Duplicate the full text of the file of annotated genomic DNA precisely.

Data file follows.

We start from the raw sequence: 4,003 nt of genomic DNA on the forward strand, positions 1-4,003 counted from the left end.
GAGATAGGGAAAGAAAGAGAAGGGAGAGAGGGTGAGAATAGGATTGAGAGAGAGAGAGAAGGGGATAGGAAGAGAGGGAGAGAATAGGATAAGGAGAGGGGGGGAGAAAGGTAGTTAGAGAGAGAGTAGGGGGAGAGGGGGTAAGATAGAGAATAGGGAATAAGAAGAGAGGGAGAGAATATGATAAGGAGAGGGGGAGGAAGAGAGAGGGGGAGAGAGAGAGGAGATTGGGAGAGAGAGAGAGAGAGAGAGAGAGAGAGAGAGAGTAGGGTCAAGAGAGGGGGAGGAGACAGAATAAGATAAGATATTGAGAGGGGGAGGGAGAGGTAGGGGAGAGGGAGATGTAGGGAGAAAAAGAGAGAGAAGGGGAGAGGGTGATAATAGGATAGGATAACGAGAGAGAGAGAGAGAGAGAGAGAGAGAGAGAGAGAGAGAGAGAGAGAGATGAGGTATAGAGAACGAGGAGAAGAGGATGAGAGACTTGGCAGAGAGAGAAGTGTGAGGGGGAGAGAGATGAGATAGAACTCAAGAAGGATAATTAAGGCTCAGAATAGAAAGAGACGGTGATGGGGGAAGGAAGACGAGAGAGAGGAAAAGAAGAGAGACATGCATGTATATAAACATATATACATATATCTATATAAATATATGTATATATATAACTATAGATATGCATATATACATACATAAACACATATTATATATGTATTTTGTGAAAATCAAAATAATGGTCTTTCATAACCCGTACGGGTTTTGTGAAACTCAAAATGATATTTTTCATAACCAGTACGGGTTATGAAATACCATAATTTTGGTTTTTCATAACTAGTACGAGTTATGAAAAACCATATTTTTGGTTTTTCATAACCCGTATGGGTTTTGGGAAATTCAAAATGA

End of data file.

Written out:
We start from the raw sequence: 4,003 nt of genomic DNA on the forward strand, positions 1-4,003 counted from the left end.
GAGATAGGGAAAGAAAGAGAAGGGAGAGAGGGTGAGAATAGGATTGAGAGAGAGAGAGAAGGGGATAGGAAGAGAGGGAGAGAATAGGATAAGGAGAGGGGGGGAGAAAGGTAGTTAGAGAGAGAGTAGGGGGAGAGGGGGTAAGATAGAGAATAGGGAATAAGAAGAGAGGGAGAGAATATGATAAGGAGAGGGGGAGGAAGAGAGAGGGGGAGAGAGAGAGGAGATTGGGAGAGAGAGAGAGAGAGAGAGAGAGAGAGAGAGAGTAGGGTCAAGAGAGGGGGAGGAGACAGAATAAGATAAGATATTGAGAGGGGGAGGGAGAGGTAGGGGAGAGGGAGATGTAGGGAGAAAAAGAGAGAGAAGGGGAGAGGGTGATAATAGGATAGGATAACGAGAGAGAGAGAGAGAGAGAGAGAGAGAGAGAGAGAGAGAGAGAGAGAGATGAGGTATAGAGAACGAGGAGAAGAGGATGAGAGACTTGGCAGAGAGAGAAGTGTGAGGGGGAGAGAGATGAGATAGAACTCAAGAAGGATAATTAAGGCTCAGAATAGAAAGAGACGGTGATGGGGGAAGGAAGACGAGAGAGAGGAAAAGAAGAGAGACATGCATGTATATAAACATATATACATATATCTATATAAATATATGTATATATATAACTATAGATATGCATATATACATACATAAACACATATTATATATGTATTTTGTGAAAATCAAAATAATGGTCTTTCATAACCCGTACGGGTTTTGTGAAACTCAAAATGATATTTTTCATAACCAGTACGGGTTATGAAATACCATAATTTTGGTTTTTCATAACTAGTACGAGTTATGAAAAACCATATTTTTGGTTTTTCATAACCCGTATGGGTTTTGGGAAATTCAAAATGA